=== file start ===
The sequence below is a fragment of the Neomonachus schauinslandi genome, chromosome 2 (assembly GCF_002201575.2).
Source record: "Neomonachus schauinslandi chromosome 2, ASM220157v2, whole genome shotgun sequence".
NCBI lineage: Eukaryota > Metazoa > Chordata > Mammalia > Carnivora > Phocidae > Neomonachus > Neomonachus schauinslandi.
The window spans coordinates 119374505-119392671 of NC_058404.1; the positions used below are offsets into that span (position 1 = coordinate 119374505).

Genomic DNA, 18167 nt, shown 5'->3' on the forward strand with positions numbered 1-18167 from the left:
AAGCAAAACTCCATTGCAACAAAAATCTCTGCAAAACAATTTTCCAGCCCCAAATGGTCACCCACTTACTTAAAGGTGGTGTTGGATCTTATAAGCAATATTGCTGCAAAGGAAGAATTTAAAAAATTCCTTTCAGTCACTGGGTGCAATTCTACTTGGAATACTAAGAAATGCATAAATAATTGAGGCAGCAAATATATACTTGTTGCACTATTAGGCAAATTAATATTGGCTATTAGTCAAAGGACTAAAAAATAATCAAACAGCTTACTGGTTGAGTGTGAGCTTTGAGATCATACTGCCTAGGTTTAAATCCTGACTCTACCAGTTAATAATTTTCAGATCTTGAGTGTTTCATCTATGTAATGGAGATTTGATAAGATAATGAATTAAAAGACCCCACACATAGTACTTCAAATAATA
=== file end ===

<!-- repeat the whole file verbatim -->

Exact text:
The sequence below is a fragment of the Neomonachus schauinslandi genome, chromosome 2 (assembly GCF_002201575.2).
Source record: "Neomonachus schauinslandi chromosome 2, ASM220157v2, whole genome shotgun sequence".
NCBI lineage: Eukaryota > Metazoa > Chordata > Mammalia > Carnivora > Phocidae > Neomonachus > Neomonachus schauinslandi.
The window spans coordinates 119374505-119392671 of NC_058404.1; the positions used below are offsets into that span (position 1 = coordinate 119374505).

Genomic DNA, 18167 nt, shown 5'->3' on the forward strand with positions numbered 1-18167 from the left:
AAGCAAAACTCCATTGCAACAAAAATCTCTGCAAAACAATTTTCCAGCCCCAAATGGTCACCCACTTACTTAAAGGTGGTGTTGGATCTTATAAGCAATATTGCTGCAAAGGAAGAATTTAAAAAATTCCTTTCAGTCACTGGGTGCAATTCTACTTGGAATACTAAGAAATGCATAAATAATTGAGGCAGCAAATATATACTTGTTGCACTATTAGGCAAATTAATATTGGCTATTAGTCAAAGGACTAAAAAATAATCAAACAGCTTACTGGTTGAGTGTGAGCTTTGAGATCATACTGCCTAGGTTTAAATCCTGACTCTACCAGTTAATAATTTTCAGATCTTGAGTGTTTCATCTATGTAATGGAGATTTGATAAGATAATGAATTAAAAGACCCCACACATAGTACTTCAAATAATA